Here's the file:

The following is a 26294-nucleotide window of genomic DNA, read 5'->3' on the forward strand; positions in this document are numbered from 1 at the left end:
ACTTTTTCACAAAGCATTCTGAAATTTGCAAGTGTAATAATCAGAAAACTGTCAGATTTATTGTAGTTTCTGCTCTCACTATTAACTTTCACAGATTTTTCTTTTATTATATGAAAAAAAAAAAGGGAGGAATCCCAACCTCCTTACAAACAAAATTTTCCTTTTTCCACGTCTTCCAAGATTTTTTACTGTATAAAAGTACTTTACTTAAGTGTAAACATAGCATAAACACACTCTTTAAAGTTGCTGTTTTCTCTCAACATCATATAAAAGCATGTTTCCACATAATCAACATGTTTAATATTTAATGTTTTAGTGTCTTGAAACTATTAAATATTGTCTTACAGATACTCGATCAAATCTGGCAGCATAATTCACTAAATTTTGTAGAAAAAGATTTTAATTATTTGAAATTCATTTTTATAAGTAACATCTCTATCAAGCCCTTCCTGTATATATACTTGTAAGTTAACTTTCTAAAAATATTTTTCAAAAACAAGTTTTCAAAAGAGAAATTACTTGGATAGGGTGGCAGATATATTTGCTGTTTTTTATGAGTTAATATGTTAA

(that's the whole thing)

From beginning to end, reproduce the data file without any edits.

The following is a 26294-nucleotide window of genomic DNA, read 5'->3' on the forward strand; positions in this document are numbered from 1 at the left end:
ACTTTTTCACAAAGCATTCTGAAATTTGCAAGTGTAATAATCAGAAAACTGTCAGATTTATTGTAGTTTCTGCTCTCACTATTAACTTTCACAGATTTTTCTTTTATTATATGAAAAAAAAAAAGGGAGGAATCCCAACCTCCTTACAAACAAAATTTTCCTTTTTCCACGTCTTCCAAGATTTTTTACTGTATAAAAGTACTTTACTTAAGTGTAAACATAGCATAAACACACTCTTTAAAGTTGCTGTTTTCTCTCAACATCATATAAAAGCATGTTTCCACATAATCAACATGTTTAATATTTAATGTTTTAGTGTCTTGAAACTATTAAATATTGTCTTACAGATACTCGATCAAATCTGGCAGCATAATTCACTAAATTTTGTAGAAAAAGATTTTAATTATTTGAAATTCATTTTTATAAGTAACATCTCTATCAAGCCCTTCCTGTATATATACTTGTAAGTTAACTTTCTAAAAATATTTTTCAAAAACAAGTTTTCAAAAGAGAAATTACTTGGATAGGGTGGCAGATATATTTGCTGTTTTTTATGAGTTAATATGTTAA